Although relatively rare in Texas history, rolling blackouts have now occurred twice since the state deregulated its electricity markets.  The last occurred on Feb. 2, when 1.3 million customers suddenly lost power. Not surprisingly, questions have been raised.

A joint federal report is the latest to examine the the February blackouts.

For instance, why did so many of the state’s power plants fail? During the most difficult point of the crisis more than 200 Texas generating plants were unavailable. And did the blackouts expose problems in the state’s wholesale energy market, where prices spiked dramatically?

A new report by the combined staff of two federal organizations attempts to answer some of those questions, while also making recommendations for reform. Released in August, the report finds no evidence of market manipulation during the blackouts and concluded that gas curtailments played little if any role. But the report also concluded that ERCOT, the organization that manages the state’s power grid, could use additional tools to protect against blackouts.

The organizations behind the two-inch-thick document are the Federal Energy Regulatory Commission and the North American Electric Reliability Corporation — FERC and NERC for short. Their report joins other expert examinations of the February blackouts, including those from the Texas independent market monitor, from a federal grid reliability organization, and from a private consultant from Oregon.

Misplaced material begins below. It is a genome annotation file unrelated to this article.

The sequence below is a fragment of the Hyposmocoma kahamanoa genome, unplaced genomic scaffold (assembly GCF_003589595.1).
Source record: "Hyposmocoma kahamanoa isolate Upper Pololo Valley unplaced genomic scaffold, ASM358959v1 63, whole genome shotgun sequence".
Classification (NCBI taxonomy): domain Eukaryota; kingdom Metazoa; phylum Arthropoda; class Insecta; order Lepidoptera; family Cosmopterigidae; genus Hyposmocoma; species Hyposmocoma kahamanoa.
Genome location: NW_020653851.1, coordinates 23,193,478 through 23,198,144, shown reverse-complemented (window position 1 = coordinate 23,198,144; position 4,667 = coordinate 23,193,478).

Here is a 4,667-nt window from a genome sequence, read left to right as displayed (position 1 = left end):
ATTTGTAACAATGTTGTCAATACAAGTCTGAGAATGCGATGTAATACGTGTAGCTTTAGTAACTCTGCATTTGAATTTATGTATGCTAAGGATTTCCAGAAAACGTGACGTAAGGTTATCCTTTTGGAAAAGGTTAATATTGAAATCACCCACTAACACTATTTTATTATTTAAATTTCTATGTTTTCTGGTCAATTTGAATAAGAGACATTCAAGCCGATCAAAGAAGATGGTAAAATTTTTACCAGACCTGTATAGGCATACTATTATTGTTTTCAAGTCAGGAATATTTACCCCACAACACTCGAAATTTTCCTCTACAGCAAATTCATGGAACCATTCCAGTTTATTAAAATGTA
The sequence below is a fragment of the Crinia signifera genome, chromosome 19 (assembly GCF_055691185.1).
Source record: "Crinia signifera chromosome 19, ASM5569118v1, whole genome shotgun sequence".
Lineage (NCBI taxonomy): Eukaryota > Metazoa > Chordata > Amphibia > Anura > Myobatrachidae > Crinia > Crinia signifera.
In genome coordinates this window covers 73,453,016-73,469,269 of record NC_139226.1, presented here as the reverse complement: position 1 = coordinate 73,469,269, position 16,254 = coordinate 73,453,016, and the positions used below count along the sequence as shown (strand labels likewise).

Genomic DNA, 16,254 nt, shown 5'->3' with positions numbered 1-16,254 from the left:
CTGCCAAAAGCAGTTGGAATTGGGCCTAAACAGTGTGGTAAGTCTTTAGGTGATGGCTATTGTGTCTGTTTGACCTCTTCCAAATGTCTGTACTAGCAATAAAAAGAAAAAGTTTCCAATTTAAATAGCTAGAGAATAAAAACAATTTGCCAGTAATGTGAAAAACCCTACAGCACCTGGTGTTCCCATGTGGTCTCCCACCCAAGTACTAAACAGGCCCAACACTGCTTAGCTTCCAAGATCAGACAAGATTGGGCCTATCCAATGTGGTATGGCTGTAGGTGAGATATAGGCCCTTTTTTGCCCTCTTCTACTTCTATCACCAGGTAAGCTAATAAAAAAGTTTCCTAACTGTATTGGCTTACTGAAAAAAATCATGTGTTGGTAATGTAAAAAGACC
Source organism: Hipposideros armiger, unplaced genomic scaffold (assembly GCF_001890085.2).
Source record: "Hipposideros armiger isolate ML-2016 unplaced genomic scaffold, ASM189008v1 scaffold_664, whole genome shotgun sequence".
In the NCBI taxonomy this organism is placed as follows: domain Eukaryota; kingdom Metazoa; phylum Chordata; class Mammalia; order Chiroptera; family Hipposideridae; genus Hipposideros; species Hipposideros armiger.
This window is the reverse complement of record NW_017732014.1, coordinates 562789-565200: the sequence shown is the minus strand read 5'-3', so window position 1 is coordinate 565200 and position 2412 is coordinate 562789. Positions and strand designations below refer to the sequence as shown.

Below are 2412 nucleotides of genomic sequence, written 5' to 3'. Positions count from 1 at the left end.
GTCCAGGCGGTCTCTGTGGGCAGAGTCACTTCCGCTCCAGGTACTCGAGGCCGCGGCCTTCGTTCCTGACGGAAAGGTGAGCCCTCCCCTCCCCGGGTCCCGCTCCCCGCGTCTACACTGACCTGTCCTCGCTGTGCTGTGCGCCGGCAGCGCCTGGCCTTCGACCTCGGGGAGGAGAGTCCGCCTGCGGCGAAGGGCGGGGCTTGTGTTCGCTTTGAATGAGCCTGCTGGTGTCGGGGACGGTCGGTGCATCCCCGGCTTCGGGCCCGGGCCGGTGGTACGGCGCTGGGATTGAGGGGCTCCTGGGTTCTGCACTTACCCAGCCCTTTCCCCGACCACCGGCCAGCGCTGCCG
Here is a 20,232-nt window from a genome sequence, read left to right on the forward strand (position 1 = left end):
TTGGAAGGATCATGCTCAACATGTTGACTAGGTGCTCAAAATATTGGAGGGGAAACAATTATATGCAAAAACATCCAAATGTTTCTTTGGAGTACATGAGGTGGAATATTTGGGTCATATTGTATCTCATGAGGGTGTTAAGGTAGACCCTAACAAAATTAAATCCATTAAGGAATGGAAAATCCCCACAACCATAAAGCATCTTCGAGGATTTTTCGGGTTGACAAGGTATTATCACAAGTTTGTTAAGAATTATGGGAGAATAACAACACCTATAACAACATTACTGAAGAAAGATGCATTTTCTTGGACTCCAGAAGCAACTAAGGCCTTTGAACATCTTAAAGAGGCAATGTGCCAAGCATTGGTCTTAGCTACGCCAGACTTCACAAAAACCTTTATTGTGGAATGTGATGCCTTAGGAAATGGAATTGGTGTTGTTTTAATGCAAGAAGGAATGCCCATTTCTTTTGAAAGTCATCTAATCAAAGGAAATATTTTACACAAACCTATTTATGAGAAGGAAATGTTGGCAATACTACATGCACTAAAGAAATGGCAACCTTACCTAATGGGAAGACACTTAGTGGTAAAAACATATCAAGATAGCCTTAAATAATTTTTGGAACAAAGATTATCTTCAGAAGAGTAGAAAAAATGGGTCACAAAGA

Among the key findings of the latest report:

  • By communicating with generators and requesting them to come online earlier,  ERCOT could have more promptly exposed mechanical issues experienced by generators. This could have prevented some of the failures.
  • The typical design of generating facilities in the southwestern United States may have contributed to large number of units shutting down.  Unlike generation facilities in the colder climates, southern generating units were built so that many of their auxiliary systems are exposed to the ambient air.  Frozen sensing lines, frozen equipment, frozen water lines, frozen valves, blade icing, low temperature limits, and transmission loss caused the loss of 22,805 MW of generation.
  • Although natural gas is an important fuel source for the state’s fleet of electric generators,  natural gas curtailments did not appear to play a major role in the outages.
  • FERC and NERC found no evidence of market manipulation during the event. This conclusion was similar to earlier findings by the state’s independent market monitor.

FERC and NERC also issued recommendations:

  • ERCOT should consider rule revisions to allow it to reject scheduled outages by generating units.
  • ERCOT should increase its extreme-weather requirements for generation reserves. ERCOT also should have the ability to direct generating units to initiate operational warming prior to forecasted cold weather.
  • ERCOT should have the ability to verify a generators’ preparedness for cold weather, including the units’ operating limits and potential fuel needs.
  • Generators should take steps to ensure they are prepared for severe cold weather events, including designing temperature parameters for existing units, using heat tracing equipment to inspect the units, and maintaining the unit’s thermal insulation. States in the Southwest should examine whether they need rules to compel generators to submit winterization plans.
  • State legislatures should adopt minimum uniform standards for the winterization of natural gas production and processing facilities. Regulatory authorities also should determine whether critical natural gas facilities should be exempted from rolling blackouts.

The NERC and FERC staff compiled their data by conducting site visits with various entities involved in the outages. Staffers also toured facilities and conducted interviews with operations personnel and company executives. You can read their report here.

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